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Mangrove research at SCCF’s Marine Laboratory

By Staff | Apr 15, 2020
SCCF Measuring mangrove seedlings.
SCCF Lab staff checking mangrove damage caused by Hurricane Charley in 2004.

Mangroves have long been known to provide structure and primary productivity to tropical estuaries, benefitting fish and invertebrate species. More recently, the structure of healthy mangroves has proven to decrease wave height and absorb wind energy during storm events, protecting property and shorelines from being severely damaged. The Sanibel-Captiva Conservation Foundation Marine Lab’s research on Sanibel has demonstrated how mangroves function during and after hurricanes and how human activities can decrease function.

More recently, mangroves are being recognized for their role in “land building” in response to rising sea levels. When mangroves are not impaired, trimmed or degraded, it is estimated that the deposition of sediment and leaf material can accumulate 1 foot per 100 years. Conservative estimates of sea level rise are about 1 foot per 100 years. Research is being led by biologist Jeremy Conrad, with the J.N. “Ding” Darling National Wildlife Refuge, to measure the rate of accumulation relative to the rate of subsidence (sinking). In addition, other researchers have come to Sanibel to collect new data on mangroves, such as Dr. Jaime Duberstein from Clemson University.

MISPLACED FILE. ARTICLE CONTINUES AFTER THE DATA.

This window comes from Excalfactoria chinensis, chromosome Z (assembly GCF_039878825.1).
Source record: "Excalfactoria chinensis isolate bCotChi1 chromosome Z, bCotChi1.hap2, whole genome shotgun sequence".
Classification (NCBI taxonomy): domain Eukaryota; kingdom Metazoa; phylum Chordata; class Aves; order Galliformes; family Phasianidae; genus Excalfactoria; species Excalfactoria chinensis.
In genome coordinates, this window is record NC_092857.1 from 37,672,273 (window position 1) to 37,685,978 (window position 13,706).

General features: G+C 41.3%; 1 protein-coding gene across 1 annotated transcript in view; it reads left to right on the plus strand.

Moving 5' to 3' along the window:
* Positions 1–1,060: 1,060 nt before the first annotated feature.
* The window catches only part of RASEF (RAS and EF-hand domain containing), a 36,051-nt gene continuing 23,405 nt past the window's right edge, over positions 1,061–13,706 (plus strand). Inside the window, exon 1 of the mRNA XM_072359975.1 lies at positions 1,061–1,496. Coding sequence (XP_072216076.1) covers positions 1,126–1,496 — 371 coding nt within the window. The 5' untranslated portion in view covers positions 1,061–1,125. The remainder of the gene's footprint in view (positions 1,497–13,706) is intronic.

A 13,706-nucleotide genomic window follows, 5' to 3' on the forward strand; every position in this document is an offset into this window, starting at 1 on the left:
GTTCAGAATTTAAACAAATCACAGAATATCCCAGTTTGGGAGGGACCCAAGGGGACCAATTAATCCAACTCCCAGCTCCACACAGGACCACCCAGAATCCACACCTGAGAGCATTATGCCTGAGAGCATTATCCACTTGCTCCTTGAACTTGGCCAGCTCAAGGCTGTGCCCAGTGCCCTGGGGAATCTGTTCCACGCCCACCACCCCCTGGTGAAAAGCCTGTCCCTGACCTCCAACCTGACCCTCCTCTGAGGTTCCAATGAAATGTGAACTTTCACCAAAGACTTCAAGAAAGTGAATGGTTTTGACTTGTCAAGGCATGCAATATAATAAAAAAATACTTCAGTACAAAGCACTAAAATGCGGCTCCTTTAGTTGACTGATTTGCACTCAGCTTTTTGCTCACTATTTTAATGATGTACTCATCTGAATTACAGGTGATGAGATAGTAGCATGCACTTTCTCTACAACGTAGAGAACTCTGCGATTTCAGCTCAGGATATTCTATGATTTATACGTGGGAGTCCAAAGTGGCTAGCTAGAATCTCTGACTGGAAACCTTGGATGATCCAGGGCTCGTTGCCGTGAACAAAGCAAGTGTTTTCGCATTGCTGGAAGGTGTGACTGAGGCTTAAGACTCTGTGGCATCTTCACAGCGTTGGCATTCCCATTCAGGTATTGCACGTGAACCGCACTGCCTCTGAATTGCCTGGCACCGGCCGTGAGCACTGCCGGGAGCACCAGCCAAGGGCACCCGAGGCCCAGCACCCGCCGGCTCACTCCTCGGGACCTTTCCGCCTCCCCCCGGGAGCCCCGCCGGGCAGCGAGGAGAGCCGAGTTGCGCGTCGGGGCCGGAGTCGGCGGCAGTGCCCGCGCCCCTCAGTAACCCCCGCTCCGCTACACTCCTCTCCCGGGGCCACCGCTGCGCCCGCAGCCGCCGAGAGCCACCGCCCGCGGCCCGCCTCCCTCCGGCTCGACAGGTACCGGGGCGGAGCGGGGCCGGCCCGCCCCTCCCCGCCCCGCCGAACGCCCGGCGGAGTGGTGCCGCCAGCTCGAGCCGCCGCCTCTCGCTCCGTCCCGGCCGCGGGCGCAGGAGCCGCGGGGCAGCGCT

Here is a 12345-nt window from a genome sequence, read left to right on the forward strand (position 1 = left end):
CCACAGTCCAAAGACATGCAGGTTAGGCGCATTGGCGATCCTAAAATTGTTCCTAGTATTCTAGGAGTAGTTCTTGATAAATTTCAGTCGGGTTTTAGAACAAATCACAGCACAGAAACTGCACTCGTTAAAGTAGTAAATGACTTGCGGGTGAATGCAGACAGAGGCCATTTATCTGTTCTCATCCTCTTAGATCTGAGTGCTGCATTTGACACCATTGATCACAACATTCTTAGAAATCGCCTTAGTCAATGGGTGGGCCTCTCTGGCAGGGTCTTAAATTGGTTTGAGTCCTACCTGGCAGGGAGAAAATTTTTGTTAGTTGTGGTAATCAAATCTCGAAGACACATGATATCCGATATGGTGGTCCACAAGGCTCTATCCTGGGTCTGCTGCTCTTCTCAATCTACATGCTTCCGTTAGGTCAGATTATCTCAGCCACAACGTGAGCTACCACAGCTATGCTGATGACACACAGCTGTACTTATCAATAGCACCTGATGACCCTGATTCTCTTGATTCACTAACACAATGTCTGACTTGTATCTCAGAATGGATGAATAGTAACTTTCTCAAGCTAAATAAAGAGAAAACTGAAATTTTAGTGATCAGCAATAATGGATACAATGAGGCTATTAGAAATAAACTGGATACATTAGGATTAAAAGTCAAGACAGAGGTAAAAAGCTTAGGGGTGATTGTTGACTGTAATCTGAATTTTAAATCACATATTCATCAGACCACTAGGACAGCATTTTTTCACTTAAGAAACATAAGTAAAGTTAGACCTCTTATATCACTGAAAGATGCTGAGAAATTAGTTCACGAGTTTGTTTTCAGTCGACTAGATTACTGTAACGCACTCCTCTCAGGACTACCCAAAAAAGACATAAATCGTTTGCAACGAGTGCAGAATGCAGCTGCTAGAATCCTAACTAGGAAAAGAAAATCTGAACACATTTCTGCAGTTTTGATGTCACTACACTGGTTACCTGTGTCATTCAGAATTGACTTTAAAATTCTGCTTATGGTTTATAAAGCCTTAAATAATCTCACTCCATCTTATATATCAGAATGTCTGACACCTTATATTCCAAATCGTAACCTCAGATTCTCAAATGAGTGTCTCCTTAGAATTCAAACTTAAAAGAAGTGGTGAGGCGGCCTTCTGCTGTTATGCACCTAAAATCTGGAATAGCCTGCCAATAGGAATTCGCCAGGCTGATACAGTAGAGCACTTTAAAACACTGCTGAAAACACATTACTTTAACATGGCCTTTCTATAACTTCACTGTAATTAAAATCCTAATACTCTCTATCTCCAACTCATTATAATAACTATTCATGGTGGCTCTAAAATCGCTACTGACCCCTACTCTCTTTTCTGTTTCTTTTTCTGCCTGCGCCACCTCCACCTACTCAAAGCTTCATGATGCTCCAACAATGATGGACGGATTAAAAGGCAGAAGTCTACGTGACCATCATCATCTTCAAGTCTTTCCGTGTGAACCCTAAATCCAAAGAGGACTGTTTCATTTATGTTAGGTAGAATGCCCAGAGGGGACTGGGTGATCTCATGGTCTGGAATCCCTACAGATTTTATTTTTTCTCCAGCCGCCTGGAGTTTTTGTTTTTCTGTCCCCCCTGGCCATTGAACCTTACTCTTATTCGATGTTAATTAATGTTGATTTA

Dr. Eric Milbrandt is the director of the SCCF Marine Laboratory.